Being a parent is a beautiful blessing. It is also really challenging, demanding and all-consuming. There are many pressures and expectations that we feel compelled to meet. As parents, we often fall into automatic habits and interaction patterns with our children that are ineffective at best, and potentially harmful. Many parents describe the experience of having their temper or frustration “creep up on me” or “just sort of come out of nowhere.” While that may feel like the case, there were likely signs that frustration and/or exhaustion were building before the eventual blow-up. Mindfulness can be a vital and effective tool in this arena, as it allows a parent to be aware of his or her own emotions, degree of fatigue, hunger state, etc. For example, a mom who has been up since 5am and ate only half a PB&J and some cold coffee may be understandably testy by 5pm when her toddler throws his freshly cooked (by her) dinner on the floor. She may scold him too severely for the situation or cry out of frustration. But this response could be mitigated if she practiced mindfulness throughout the day and was in touch with her needs. She might have noticed her hunger cues, observed her headache and taken just a few moments to drink water, get some more food, or ask for an assist from another adult because she felt over-burdened. She would also reduce the likelihood of the blow-up if she was mindful of her feelings (“I am exhausted and agitated”) or her automatic thoughts (“How am I going to make it through the rest of the day? If anything else goes wrong, I’m going to lose it!”).

Furthermore, practicing mindfulness and teaching it to children is very effective in guiding the development of their own emotion regulation skills. Monkey see, monkey do! When we model healthy emotional regulation and practice it ourselves, our children are more likely to use it too. In fact, mindfulness is so effective that schools across the country are integrating innovative mindfulness practices into the classroom. Some schools and childcare programs are replacing traditional detention consequences with meditation classes, as research has demonstrated that mindfulness is more effective at offsetting negative, impulsive, or hostile behavior than the consequence of a time out or detention. When we teach children to be aware of how they feel, they are better able to slow down, identify/name the challenge, and then work towards an effective solution.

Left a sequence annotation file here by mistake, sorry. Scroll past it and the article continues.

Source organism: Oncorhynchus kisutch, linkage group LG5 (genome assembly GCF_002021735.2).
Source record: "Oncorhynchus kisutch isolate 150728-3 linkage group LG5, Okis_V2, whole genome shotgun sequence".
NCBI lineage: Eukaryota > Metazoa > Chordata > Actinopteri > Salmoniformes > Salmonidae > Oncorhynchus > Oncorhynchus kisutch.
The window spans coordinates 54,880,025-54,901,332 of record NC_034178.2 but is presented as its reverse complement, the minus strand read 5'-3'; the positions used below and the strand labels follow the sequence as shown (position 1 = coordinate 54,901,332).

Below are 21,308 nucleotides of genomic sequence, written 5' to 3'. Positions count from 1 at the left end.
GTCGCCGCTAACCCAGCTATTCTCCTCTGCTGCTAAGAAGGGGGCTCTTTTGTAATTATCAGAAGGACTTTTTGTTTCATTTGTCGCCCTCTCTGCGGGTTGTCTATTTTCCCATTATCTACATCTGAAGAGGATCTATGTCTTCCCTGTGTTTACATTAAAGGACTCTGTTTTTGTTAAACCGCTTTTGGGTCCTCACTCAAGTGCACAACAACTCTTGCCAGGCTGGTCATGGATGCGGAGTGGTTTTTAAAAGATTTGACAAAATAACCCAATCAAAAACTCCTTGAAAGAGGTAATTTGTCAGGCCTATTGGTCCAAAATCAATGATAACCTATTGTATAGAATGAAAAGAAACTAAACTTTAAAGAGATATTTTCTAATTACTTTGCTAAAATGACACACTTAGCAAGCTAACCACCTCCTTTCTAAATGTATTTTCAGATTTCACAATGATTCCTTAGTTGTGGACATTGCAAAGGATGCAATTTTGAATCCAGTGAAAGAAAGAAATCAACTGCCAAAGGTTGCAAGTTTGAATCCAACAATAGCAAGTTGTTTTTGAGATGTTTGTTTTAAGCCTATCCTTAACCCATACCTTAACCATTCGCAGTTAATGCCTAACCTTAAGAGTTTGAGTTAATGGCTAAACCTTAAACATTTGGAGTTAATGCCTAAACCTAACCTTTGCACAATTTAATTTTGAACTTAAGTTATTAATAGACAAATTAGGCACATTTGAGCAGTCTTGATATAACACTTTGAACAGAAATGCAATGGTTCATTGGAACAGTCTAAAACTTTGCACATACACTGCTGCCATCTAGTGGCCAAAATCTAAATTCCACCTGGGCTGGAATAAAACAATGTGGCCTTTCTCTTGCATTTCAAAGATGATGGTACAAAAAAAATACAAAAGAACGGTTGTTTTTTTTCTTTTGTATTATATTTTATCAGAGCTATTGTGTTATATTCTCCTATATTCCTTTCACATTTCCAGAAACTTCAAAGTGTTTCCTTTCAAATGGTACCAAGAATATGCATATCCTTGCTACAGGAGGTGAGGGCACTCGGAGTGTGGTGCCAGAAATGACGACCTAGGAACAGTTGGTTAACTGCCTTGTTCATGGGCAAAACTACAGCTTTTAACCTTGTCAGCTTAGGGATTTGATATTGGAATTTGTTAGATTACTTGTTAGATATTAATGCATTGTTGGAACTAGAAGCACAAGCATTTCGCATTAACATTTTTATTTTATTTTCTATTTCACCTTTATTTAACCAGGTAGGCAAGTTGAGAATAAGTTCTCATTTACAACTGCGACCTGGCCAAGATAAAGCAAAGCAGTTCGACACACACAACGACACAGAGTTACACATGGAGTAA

How Do I Practice Mindfulness?

There are practical ways to practice mindfulness throughout your day which do not require a Himalayan retreat and years of discipline to learn. Mindfulness is not reserved for those with an abundance of time. On the contrary, it made for all of us who are busy. One strategy is to challenge some of your automatic routines and reduce extra stimuli. If you drive with the radio on and eat your breakfast while rushing to work and putting on lipstick or tying your tie as you steer with your knee, how can you be expected to be present? Instead, try taking a deep breath, turning off your radio and driving quietly with your eyes focused on the road for several minutes. Then, add in one thing at a time: take a bite of your granola bar and chew it slowly to taste the flavors and notice the textures of your food. Acknowledge gratitude for the opportunity to eat it and wait several moments before taking the next bite. Observe your sensations. Remember, there is no right or wrong. There is just what “is” and your task is to withhold judgement. If you do have judgement, simply notice it as a thought. Then, after arriving safely at your destination, take a deep breath and take the time to mindfully and slowly fasten your tie or finish putting on your make-up. You will not be losing time, as it is merely the perception that doing all of these things simultaneously will save you time. In reality, it creates unneeded risks of distraction, and a sense of being rushed and frazzled. Ironically, this feeling of being frazzled is what people so often describe when they talk about the stresses of daily living. So, give it a try and introduce mindfulness into your family life. Chances are, you will enjoy parenting that much more.

1. Mindful Schools (2010-2017). Why mindfulness is needed in education. Retrieved from http://www.mindfulschools.org/about-mindfulness/mindfulness-in-education/#why-mindfulness-is-needed-in-education